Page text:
2015 is coming to an end and we have plenty of news for you to enjoy on the following days and a new series on the blog! This is the debut of a series called "Community news". The intent is to make a short summary of the latest news and releases within the Lua community. This first one is very special because many great stuff have been released recently and I'd also like to announce our first community meet-up after the creation of this blog! I'll be present, giving a talk, but I'll also make sure to cover the highlights on an article here on the blog for those who will not be able to be there.
Happy new year!
OpenResty (aka. ngx_openresty) is a full-fledged web platform by bundling the standard Nginx core, Lua/LuaJIT, lots of 3rd-party Nginx modules and Lua libraries, as well as most of their external dependencies.
Lua mongo alloww to work directly with Mongo databases from Lua code and implements a translation between Lua tables and BSON/JSON descriptions used by MongoDB.
LÖVE is an awesome framework you can use to make 2D games in Lua. It's free, open-source, and works on Windows, Mac OS X, Linux, Android and iOS.
Fire★ is a platform for building peer-to-peer GUI applications in Lua. Distributing your applications is as simple as using them in a conversation with others.
Just recently I noticed we had two groups on facebook for the Lua programming language, both were in Portuguese and none was International. So we decided to open one of them to international members and switch the default language to English.
Write down on your calendars: on January 30th 2016 we will be meeting at FOSDEM, where a Lua Dev room will be hosted with great talks, great people and great discussions about what's coming next!
FOSDEM is a free event for software developers to meet, share ideas and collaborate. It is the biggest FOSS event in Europe with over 400 lectures and over 5000 participants! It will be held at Brussels, Belgium, on January 30th-31st 2016.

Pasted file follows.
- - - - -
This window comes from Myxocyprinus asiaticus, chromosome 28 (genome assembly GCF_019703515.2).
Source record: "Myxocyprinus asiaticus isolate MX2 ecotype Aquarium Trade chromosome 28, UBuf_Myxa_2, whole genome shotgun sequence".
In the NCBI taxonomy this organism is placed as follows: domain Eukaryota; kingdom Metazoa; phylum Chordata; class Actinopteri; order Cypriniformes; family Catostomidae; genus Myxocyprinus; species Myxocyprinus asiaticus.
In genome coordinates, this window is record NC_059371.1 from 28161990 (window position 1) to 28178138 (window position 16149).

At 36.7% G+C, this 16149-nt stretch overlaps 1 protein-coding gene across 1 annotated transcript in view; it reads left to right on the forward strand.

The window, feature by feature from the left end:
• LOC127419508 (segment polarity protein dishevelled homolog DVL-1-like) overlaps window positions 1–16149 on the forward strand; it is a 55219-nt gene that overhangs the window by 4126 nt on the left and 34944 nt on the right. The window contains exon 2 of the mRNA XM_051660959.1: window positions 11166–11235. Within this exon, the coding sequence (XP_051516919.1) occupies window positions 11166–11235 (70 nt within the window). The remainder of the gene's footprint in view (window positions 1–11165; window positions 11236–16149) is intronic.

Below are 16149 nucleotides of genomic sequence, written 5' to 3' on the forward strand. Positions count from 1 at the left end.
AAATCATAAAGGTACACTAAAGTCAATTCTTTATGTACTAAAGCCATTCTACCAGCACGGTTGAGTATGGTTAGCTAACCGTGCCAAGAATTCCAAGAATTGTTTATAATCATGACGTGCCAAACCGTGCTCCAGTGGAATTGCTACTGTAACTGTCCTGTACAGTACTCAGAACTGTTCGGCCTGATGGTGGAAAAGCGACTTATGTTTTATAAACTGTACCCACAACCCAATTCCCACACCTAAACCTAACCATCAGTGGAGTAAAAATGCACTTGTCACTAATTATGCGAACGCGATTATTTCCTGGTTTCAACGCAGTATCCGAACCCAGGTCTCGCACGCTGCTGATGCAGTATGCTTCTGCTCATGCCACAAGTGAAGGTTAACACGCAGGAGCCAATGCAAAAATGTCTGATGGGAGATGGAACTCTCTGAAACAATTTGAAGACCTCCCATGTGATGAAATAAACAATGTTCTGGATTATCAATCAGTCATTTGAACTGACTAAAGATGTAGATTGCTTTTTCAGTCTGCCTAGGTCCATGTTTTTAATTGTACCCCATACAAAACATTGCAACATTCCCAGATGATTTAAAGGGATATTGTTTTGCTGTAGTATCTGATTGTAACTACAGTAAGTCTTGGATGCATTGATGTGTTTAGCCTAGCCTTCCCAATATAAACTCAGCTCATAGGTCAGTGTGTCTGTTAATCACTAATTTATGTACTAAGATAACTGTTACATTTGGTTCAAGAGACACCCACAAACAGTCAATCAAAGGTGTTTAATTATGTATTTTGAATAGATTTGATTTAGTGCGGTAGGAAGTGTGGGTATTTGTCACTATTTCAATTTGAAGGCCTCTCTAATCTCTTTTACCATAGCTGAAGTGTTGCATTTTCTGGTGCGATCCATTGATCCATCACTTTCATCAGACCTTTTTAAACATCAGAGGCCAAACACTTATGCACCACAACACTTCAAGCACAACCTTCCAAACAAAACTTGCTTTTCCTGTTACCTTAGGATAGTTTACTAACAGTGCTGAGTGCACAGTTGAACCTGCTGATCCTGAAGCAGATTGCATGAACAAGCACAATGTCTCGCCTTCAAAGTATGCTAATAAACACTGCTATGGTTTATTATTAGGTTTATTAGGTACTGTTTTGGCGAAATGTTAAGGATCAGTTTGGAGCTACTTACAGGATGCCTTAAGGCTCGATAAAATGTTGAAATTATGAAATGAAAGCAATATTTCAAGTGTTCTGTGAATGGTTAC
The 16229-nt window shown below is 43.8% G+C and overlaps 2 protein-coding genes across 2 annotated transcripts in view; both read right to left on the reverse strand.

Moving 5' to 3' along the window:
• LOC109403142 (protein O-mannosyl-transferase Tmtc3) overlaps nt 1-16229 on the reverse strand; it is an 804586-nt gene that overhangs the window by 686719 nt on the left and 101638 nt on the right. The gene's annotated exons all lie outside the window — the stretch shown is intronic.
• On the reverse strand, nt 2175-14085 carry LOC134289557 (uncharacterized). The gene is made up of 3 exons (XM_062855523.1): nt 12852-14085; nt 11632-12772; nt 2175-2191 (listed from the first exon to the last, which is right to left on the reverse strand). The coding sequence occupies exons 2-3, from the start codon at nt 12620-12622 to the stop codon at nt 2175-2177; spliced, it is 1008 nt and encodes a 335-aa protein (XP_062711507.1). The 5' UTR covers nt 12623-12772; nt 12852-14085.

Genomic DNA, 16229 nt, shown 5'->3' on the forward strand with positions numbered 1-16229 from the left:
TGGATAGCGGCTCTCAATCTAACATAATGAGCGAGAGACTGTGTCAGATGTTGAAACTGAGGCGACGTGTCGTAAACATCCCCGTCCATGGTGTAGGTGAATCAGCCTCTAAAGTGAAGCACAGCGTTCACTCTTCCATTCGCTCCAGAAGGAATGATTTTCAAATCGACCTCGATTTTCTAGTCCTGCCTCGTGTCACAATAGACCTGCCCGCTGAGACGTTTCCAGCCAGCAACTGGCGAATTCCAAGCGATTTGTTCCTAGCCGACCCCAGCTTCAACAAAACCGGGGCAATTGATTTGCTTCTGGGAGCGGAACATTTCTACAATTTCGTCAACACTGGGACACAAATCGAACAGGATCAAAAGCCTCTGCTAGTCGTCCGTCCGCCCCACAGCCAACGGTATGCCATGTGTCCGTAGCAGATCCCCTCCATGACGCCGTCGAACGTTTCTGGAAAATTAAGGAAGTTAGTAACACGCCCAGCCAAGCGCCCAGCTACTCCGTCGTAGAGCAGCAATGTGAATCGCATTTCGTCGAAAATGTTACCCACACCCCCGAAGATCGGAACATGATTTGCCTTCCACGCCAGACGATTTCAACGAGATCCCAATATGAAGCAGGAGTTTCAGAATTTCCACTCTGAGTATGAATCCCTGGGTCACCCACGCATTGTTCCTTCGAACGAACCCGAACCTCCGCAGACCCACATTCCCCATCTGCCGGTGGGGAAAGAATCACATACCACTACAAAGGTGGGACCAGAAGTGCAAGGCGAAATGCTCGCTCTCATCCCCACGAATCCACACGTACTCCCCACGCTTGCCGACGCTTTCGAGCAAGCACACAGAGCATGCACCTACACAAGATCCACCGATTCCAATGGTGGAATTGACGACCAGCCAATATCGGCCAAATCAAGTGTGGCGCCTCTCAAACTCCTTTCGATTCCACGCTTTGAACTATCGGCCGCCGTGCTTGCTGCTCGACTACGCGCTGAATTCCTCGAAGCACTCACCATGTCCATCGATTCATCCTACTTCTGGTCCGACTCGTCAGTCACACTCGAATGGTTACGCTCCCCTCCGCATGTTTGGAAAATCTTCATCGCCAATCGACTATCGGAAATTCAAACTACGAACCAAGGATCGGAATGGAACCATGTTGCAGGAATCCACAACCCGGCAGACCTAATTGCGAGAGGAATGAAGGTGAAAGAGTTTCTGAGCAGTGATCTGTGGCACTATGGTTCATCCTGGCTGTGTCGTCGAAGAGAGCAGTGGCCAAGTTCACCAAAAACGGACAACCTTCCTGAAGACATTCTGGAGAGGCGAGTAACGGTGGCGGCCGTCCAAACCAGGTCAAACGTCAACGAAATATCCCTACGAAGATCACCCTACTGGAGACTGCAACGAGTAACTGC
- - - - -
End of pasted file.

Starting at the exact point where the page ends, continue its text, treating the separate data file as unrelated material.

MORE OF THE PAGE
Last yeat we had a quick Bird of Feathers room for our community to meet and this year we will have a full devroom only for Lua-related talks, thanks to the organizers Hisham Muhammad (htop / GoboLinux / LuaRocks) and Pierre Chapuis (Lua Toolbox). Our devroom will be on the afternoon of the 30th and this is the current talk schedule with the abstracts (some were summarized):
During the year 2008, the awesome window manager jumped in and picked a programming language to allow its users to extend their configuration beyond the limit of the possible. History shows that Lua was picked and Guile completely ignored. Fast forward 7 years later: awesome is still used by tens of thousands of geeks around the globe who write Lua every day. This talk is going to relate how awesome ended up with Lua, how wonderful and terrible it was, and how and why Guile was discarded.
Elasticsearch is a distributed and scalable data platform written in Java that, besides the transport protocol (Java to Java), offers a very complete REST API accessed through JSON. This talk will cover the details of the Elasticsearch client we built for Lua as a part of the GSoC program in the LabLua organization.
Continuous Integration with Lua? Is it worth it? Is there at least a modern way to do it?
I have implemented some reasonably popular open-source Lua libraries, like middleclass.lua & inspect.lua. I would like to share how I make my life easier with automatic testing & automation.
On this talk I will: